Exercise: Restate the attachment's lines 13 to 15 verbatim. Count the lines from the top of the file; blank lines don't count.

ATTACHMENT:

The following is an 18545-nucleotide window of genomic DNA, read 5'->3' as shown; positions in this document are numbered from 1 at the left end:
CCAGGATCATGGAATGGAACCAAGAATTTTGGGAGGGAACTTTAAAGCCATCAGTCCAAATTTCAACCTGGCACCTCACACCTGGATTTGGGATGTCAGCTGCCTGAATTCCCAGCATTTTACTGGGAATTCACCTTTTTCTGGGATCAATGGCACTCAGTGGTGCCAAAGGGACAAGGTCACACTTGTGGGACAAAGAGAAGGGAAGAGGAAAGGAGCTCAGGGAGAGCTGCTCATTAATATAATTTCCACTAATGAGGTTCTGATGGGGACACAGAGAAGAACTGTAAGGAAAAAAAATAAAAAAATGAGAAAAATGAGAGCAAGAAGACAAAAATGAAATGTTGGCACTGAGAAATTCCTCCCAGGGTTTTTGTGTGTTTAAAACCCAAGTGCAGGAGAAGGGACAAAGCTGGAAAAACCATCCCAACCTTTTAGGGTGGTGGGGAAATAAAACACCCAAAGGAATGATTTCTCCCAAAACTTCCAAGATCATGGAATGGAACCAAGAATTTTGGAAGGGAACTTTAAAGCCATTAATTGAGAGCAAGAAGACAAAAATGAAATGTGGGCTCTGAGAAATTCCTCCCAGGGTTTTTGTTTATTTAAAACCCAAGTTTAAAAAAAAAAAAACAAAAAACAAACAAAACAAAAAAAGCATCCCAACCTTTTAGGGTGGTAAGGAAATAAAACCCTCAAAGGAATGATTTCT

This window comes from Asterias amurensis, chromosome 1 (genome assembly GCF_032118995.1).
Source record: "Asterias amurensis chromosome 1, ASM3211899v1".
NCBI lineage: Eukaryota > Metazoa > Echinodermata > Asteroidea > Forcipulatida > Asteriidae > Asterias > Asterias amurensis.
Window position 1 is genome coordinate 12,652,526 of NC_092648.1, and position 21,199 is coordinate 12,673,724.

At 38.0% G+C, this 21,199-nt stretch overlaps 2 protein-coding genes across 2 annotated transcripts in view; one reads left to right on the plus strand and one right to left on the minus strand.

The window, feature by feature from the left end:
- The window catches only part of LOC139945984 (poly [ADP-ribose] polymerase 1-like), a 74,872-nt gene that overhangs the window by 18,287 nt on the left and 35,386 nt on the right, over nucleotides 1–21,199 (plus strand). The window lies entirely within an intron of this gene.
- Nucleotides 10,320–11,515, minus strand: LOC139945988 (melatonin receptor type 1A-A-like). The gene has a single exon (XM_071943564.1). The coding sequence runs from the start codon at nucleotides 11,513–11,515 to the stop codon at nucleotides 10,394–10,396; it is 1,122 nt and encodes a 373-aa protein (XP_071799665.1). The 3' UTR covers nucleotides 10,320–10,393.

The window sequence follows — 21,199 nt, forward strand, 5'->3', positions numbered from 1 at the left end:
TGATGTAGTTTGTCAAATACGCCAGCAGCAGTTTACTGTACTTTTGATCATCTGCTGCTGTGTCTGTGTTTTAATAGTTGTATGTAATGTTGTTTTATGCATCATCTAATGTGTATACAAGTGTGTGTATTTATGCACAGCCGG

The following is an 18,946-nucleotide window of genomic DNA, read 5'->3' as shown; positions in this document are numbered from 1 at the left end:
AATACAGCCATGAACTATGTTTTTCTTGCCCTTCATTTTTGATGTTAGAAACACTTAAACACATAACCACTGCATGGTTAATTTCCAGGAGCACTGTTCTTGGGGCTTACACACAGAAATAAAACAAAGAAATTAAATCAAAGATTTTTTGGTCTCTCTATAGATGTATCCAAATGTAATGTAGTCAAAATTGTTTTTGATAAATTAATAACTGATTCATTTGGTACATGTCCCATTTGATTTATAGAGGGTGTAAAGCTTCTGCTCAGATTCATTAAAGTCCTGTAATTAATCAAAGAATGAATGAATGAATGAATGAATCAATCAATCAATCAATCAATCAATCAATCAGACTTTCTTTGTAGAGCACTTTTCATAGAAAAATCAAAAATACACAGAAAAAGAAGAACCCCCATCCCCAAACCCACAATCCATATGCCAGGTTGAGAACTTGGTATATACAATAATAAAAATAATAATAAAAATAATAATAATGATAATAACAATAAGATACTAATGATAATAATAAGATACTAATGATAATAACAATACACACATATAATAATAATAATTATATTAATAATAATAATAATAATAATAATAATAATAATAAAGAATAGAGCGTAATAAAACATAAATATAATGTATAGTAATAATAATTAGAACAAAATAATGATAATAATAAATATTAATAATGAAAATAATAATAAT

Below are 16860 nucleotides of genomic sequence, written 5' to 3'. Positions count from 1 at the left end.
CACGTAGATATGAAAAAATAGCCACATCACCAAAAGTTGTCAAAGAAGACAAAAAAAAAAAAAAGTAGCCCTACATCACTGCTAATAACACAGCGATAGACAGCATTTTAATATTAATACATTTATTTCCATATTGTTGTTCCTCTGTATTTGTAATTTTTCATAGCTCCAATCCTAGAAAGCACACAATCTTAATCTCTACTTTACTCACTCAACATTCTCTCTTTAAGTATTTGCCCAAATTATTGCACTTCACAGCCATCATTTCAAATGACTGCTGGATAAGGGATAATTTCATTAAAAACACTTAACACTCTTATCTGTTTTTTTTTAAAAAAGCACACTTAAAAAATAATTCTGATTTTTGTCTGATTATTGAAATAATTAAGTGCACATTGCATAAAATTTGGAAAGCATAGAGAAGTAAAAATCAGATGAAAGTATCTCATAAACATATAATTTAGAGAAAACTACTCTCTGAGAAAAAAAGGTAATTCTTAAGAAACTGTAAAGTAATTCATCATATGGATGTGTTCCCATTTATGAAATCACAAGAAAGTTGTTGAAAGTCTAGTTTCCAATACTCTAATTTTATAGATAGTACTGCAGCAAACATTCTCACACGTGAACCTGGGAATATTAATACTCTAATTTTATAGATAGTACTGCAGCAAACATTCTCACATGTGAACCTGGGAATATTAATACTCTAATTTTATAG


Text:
The following is an 18,946-nucleotide window of genomic DNA, read 5'->3' as shown; positions in this document are numbered from 1 at the left end:
AATACAGCCATGAACTATGTTTTTCTTGCCCTTCATTTTTGATGTTAGAAACACTTAAACACATAACCACTGCATGGTTAATTTCCAGGAGCACTGTTCTTGGGGCTTACACACAGAAATAAAACAAAGAAATTAAATCAAAGATTTTTTGGTCTCTCTATAGATGTATCCAAATGTAATGTAGTCAAAATTGTTTTTGATAAATTAATAACTGATTCATTTGGTACATGTCCCATTTGATTTATAGAGGGTGTAAAGCTTCTGCTCAGATTCATTAAAGTCCTGTAATTAATCAAAGAATGAATGAATGAATGAATGAATCAATCAATCAATCAATCAATCAATCAATCAGACTTTCTTTGTAGAGCACTTTTCATAGAAAAATCAAAAATACACAGAAAAAGAAGAACCCCCATCCCCAAACCCACAATCCATATGCCAGGTTGAGAACTTGGTATATACAATAATAAAAATAATAATAAAAATAATAATAATGATAATAACAATAAGATACTAATGATAATAATAAGATACTAATGATAATAACAATACACACATATAATAATAATAATTATATTAATAATAATAATAATAATAATAATAATAATAATAAAGAATAGAGCGTAATAAAACATAAATATAATGTATAGTAATAATAATTAGAACAAAATAATGATAATAATAAATATTAATAATGAAAATAATAATAAT

Below are 16860 nucleotides of genomic sequence, written 5' to 3'. Positions count from 1 at the left end.